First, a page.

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It's A Dog's Life - YOUR Dog's! Newsletter, Issue #001 -- Disaster Preparedness
September 29, 2005
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Save your dog's life with dog first aid!

Whether you're new to dog ownership, or a long-time friend; have a puppy, or care for a senior dog; own a purebred, or a cross from the rescue centre; regardless of your situation, your dog is precious to you.

You want only the best for your dog, just like you want the best for every member of your family. This newsletter has the information and resources you need to give your dog the best -- the best of health, the best of safety, the best of lifelong wellbeing.

With some prevention and some planning, you can keep your dog healthy and safe, for years to come.

If you find this newsletter useful, please do a friend and us a big favour and "pay it forward." Forward this issue to all the dog lovers you know. Dogs everywhere will thank you for it!

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Dog First Aid 101

You and your dog will both be glad you did.


Issue 1, September 2005

Table of Contents

Leave Your Dog Behind?

Know Your Disaster Threats

Make an Evacuation Plan

Your Dog's Evacuation Kit

Visit Your Vet

Information and Records

Find an Evacuation Buddy

Rehearse Your Evacuation


Leave Your Dog Behind?

Would you leave your dog behind in a disaster? You don't need to if you plan ahead!

After Hurricane Katrina, television crews showed us thousands of abandoned dogs and other pets. Their owners didn't want to leave behind these beloved companions. And while rescuers were allowing people to take pets with them (a change of policy from a few years ago), many shelters still did not allow animals, except for guide dogs.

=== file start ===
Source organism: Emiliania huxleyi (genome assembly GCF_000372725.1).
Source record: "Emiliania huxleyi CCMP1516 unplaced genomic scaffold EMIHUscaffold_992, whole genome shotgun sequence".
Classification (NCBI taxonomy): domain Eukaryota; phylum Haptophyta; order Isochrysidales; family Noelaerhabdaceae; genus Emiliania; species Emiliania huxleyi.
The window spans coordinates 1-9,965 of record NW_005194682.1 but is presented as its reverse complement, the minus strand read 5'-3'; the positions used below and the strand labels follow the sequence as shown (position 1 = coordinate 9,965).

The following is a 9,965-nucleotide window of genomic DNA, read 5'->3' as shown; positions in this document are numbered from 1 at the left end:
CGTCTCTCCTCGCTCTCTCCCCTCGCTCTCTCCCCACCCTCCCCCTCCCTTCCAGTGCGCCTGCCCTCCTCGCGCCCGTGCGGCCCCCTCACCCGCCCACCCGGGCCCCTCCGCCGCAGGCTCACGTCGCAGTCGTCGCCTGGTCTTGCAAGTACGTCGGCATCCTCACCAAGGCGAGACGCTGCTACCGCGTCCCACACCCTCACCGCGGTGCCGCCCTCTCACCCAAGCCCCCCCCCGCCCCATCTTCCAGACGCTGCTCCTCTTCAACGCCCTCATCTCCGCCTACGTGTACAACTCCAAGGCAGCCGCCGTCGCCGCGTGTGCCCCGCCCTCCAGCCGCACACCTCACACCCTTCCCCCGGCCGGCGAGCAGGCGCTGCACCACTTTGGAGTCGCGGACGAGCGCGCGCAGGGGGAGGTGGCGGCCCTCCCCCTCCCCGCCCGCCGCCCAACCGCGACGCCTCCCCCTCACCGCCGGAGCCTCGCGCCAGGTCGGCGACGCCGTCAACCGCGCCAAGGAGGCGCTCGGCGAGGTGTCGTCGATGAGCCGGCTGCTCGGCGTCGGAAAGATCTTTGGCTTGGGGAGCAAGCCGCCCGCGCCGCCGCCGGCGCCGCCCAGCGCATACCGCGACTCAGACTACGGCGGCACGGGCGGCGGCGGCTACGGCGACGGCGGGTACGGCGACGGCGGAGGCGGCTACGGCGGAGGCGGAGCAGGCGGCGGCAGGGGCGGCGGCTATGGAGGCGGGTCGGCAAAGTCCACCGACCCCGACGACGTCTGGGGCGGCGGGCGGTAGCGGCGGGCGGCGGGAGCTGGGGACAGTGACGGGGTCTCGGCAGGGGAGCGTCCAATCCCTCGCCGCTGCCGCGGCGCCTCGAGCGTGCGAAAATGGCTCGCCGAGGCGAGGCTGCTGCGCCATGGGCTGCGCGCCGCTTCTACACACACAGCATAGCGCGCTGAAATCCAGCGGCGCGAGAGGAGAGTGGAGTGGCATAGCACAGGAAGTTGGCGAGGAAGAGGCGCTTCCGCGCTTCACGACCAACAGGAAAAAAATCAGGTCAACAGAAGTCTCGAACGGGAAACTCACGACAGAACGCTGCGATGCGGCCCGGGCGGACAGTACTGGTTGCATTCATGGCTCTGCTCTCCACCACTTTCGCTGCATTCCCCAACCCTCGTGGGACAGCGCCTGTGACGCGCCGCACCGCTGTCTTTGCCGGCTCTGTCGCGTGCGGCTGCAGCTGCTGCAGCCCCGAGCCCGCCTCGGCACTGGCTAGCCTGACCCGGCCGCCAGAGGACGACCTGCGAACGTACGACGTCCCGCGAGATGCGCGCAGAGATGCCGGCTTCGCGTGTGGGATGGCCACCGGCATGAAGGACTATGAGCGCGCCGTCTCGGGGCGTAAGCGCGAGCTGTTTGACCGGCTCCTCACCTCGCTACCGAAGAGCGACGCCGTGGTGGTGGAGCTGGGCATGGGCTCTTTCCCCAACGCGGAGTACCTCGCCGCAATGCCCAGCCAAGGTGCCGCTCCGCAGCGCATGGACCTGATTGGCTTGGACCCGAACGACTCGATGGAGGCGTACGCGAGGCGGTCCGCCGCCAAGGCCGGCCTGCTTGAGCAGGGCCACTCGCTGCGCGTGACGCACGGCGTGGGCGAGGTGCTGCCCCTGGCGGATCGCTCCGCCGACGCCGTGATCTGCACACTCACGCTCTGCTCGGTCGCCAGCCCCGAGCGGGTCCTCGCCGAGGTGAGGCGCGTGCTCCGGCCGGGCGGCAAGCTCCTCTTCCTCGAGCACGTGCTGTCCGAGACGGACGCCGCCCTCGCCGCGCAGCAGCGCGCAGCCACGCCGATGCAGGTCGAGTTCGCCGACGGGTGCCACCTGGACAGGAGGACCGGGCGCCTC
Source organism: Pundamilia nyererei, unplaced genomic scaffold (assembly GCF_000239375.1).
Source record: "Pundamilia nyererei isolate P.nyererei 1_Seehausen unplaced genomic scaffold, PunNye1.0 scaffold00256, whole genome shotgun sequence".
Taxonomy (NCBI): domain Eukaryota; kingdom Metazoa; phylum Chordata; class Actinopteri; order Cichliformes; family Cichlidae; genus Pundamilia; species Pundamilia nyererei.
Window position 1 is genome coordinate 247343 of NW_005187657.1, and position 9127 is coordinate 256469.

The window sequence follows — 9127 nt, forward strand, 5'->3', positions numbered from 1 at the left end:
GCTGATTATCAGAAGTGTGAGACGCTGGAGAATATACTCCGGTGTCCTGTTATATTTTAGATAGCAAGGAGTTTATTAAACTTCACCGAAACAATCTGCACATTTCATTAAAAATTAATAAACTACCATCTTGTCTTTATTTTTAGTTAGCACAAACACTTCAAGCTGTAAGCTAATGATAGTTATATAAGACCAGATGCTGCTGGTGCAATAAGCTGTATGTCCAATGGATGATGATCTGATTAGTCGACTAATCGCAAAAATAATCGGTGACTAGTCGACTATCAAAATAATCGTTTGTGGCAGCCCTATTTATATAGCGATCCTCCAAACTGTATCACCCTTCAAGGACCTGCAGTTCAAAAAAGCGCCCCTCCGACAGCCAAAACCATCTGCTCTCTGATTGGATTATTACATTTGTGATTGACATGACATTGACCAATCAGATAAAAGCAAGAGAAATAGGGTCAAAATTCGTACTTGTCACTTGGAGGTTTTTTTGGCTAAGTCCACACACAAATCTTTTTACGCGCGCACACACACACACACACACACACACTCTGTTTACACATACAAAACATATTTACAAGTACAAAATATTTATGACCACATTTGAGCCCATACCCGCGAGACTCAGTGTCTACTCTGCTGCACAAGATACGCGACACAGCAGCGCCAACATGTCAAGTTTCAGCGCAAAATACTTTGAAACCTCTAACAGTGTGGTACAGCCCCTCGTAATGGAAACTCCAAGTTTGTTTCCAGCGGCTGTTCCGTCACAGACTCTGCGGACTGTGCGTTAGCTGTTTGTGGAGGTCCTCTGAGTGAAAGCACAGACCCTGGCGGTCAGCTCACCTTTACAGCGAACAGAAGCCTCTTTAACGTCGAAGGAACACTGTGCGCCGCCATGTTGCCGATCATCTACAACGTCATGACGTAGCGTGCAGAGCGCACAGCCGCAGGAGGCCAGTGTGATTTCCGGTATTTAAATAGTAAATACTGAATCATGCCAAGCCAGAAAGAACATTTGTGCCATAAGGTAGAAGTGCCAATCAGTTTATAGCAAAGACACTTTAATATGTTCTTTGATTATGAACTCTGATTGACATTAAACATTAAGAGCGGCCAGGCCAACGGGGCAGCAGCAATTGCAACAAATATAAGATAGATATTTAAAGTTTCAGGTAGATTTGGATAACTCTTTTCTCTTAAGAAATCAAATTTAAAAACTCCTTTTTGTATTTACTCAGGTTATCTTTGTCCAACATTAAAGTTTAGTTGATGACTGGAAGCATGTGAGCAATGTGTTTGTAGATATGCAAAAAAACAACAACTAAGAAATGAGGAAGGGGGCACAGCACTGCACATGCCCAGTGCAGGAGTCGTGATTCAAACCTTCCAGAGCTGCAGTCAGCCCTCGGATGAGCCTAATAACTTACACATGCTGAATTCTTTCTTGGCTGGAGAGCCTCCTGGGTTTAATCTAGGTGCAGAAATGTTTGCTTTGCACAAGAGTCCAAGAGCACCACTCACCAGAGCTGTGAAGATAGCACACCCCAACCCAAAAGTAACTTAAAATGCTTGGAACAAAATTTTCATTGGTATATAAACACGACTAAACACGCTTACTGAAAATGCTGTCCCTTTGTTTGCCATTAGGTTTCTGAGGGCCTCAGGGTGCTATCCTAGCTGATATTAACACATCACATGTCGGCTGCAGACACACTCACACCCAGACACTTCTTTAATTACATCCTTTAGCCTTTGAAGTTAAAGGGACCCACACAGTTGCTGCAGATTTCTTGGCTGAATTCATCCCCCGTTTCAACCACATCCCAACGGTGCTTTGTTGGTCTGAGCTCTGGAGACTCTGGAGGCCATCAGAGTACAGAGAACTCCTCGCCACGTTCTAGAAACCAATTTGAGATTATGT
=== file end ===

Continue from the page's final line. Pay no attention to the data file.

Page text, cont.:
You can save your dog from the plight of those affected by Hurricane Katrina. Here's how.

Know Your Disaster Threats

If you don't know which disasters can affect you and your dog, you can't plan effectively. Preparing for blizzards requires different equipment and skills than does preparing for a hurricane.

Is there a regular season to the disasters in your area. There is a definite hurricane season, and of course there is a blizzard season, called winter. Spring flooding and tornados don't occur during winter.

Some disasters don't have a season, particularly man-made ones, like hazardous waste spills, nuclear accidents and acts of terrorism.

The effects of some disasters are short-lived or occur over a small area only. Others, like a hurricane, can leave a trail of destruction hundreds of miles long that can take years to recover from.

You also need to plan differently if the typical disaster in your area may keep you away from your home for weeks or months. If you live near a nuclear power plant, any disaster there could keep you away from home forever. You need to plan for that.

Make an Evacuation Plan

Once you know what your threats are, plan how you and your dog will escape them. Plan your routes out of town (you should have at least two routes - one route may be blocked, or the storm or other threat may be coming from the direction you've planned to escape to.

Also plan where you'll stay. Don't leave this to hope and prayer. This point is probably the biggest reason why dogs and other pets are abandoned during disasters.